Twenty-six years of meniscal allograft transplantation: Is it still experimental? A meta-analysis of 44 trials.
      It may also reduce the known high risk of osteoarthritis in these patients, although high-quality evidence for this is lacking.

      Smith NA, Parkinson B, Hutchinson CE, Costa ML, Spalding T. Is meniscal allograft transplantation chondroprotective? A systematic review of radiological outcomes. Knee Surg Sports Traumatol Arthrosc in press, available online 19 March, 2015. doi:10.1007/s00167-015-3573-0.

      The 2 most common types of meniscal horn fixation are soft-tissue fixation (described in this report) and bone fixation.
      • Smith N.A.
      • MacKay N.
      • Costa M.
      • Spalding T.
      Meniscal allograft transplantation in a symptomatic meniscal deficient knee: A systematic review.
      Recent studies have failed to show a significant biomechanical or clinical advantage of bone plug fixation over an all-suture technique.
      • Myers P.
      • Tudor F.
      Meniscal allograft transplantation: How should we be doing it? A systematic review.
      • McDermott I.
      • Lie D.
      • Edwards A.
      • Bull A.
      • Amis A.
      The effects of lateral meniscal allograft transplantation techniques on tibio-femoral contact pressures.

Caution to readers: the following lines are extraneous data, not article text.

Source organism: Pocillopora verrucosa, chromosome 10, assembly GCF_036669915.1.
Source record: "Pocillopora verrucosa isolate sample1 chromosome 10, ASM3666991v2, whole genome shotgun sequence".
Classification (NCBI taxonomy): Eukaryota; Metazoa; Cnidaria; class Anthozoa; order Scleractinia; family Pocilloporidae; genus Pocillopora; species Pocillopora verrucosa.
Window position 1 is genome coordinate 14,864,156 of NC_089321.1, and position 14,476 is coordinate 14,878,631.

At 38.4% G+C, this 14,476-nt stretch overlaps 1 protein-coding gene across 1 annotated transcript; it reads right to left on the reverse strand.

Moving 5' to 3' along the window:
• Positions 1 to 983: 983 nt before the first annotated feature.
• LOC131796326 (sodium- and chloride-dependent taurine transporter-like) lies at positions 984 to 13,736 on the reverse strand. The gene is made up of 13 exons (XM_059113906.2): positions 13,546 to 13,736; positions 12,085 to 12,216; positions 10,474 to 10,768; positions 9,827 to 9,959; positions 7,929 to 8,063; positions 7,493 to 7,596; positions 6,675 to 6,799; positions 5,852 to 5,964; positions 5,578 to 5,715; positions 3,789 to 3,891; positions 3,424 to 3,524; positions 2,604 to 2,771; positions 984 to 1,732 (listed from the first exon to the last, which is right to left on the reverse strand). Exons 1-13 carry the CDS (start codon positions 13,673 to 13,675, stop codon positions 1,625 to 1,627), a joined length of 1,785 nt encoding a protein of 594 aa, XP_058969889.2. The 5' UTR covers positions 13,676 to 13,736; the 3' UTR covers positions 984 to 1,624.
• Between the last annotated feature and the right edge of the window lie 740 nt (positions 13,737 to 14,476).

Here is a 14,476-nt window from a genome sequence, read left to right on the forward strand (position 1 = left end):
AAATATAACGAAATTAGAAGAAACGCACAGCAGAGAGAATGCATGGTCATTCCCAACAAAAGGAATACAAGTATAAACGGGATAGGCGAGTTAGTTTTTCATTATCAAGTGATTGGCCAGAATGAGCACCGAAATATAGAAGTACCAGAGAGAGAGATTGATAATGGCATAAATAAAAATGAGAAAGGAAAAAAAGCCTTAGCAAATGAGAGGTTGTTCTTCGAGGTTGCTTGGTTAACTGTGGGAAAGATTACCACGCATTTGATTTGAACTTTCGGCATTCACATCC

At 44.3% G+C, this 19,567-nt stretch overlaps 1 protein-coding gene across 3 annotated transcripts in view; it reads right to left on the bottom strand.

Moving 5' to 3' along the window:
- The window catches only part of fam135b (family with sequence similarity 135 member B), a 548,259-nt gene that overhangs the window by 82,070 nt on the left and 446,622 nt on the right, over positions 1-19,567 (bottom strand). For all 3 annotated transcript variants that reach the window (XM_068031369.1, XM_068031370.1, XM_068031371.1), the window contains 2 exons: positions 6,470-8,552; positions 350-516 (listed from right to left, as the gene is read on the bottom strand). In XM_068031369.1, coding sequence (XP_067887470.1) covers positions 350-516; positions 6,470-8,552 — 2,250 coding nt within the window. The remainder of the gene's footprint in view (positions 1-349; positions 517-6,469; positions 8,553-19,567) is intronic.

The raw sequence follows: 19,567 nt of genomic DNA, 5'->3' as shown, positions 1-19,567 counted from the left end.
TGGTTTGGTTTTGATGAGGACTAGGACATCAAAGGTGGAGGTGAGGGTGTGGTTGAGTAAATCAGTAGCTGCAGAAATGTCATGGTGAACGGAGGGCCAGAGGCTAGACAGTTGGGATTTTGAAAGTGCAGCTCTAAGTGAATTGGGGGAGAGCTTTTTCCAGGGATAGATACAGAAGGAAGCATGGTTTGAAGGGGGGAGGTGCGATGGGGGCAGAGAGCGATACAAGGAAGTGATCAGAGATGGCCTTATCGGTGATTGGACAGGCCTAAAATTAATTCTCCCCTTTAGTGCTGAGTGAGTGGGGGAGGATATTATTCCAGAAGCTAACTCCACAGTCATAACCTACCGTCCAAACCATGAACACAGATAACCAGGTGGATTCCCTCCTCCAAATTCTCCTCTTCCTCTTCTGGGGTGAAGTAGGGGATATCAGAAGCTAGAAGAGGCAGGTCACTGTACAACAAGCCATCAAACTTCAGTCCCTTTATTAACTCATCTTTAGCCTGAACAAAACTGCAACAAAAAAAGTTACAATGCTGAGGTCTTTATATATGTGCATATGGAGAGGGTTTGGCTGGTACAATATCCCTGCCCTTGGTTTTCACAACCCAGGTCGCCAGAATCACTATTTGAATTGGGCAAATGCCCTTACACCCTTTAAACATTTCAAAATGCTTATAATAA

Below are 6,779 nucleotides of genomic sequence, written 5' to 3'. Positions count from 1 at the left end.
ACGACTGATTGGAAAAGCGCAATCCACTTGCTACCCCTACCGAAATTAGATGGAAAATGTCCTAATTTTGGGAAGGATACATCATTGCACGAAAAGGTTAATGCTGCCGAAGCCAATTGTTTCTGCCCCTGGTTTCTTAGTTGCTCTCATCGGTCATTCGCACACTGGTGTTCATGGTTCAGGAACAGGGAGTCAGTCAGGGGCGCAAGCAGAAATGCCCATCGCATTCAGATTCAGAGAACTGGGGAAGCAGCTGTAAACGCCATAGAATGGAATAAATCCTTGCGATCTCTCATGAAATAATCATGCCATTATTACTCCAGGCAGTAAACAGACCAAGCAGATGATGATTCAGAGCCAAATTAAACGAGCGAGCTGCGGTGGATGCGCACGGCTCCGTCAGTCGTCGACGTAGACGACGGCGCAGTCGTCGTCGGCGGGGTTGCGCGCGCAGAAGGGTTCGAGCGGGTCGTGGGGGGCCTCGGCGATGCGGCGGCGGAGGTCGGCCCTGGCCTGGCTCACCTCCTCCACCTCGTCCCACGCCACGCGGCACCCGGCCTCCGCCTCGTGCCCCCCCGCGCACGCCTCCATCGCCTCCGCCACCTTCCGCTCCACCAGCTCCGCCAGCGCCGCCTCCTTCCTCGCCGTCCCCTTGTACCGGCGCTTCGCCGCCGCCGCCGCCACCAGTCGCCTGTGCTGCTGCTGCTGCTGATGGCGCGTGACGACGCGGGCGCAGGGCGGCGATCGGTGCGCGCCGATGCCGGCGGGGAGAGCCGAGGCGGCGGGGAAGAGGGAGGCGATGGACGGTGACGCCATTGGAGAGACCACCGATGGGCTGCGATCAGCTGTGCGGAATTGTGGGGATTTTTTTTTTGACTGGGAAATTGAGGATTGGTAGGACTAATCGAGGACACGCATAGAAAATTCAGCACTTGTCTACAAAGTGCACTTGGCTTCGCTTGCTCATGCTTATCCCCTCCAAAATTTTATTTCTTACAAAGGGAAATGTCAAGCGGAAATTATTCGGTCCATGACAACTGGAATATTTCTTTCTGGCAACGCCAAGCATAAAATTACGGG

Meniscal transplants secured by soft-tissue fixation have shown histologic advantages compared with bone plug fixation grafts. Significantly higher cellular viability and collagen organization were found on biopsy of the grafts secured by soft-tissue fixation only, which may be related to a higher immunologic host response caused by the addition of bone plugs.
      • Rodeo S.A.
      • Seneviratne A.
      • Suzuki K.
      • Felker K.
      • Wickiewicz T.L.
      • Warren R.F.
      Histological analysis of human meniscal allografts. A preliminary report.
      There is also a risk of increased articular cartilage damage if the bone plugs are malpositioned.
      • von Lewinski G.
      • Kohn D.
      • Wirth C.J.
      • Lazovic D.
      The influence of nonanatomical insertion and incongruence of meniscal transplants on the articular cartilage in an ovine model.
      A meta-analysis and clinical studies have shown comparable outcomes between the 2 different fixation techniques.
      • Elattar M.
      • Dhollander A.
      • Verdonk R.
      • Almqvist K.
      • Verdonk P.
      Twenty-six years of meniscal allograft transplantation: Is it still experimental? A meta-analysis of 44 trials.
      • Myers P.
      • Tudor F.
      Meniscal allograft transplantation: How should we be doing it? A systematic review.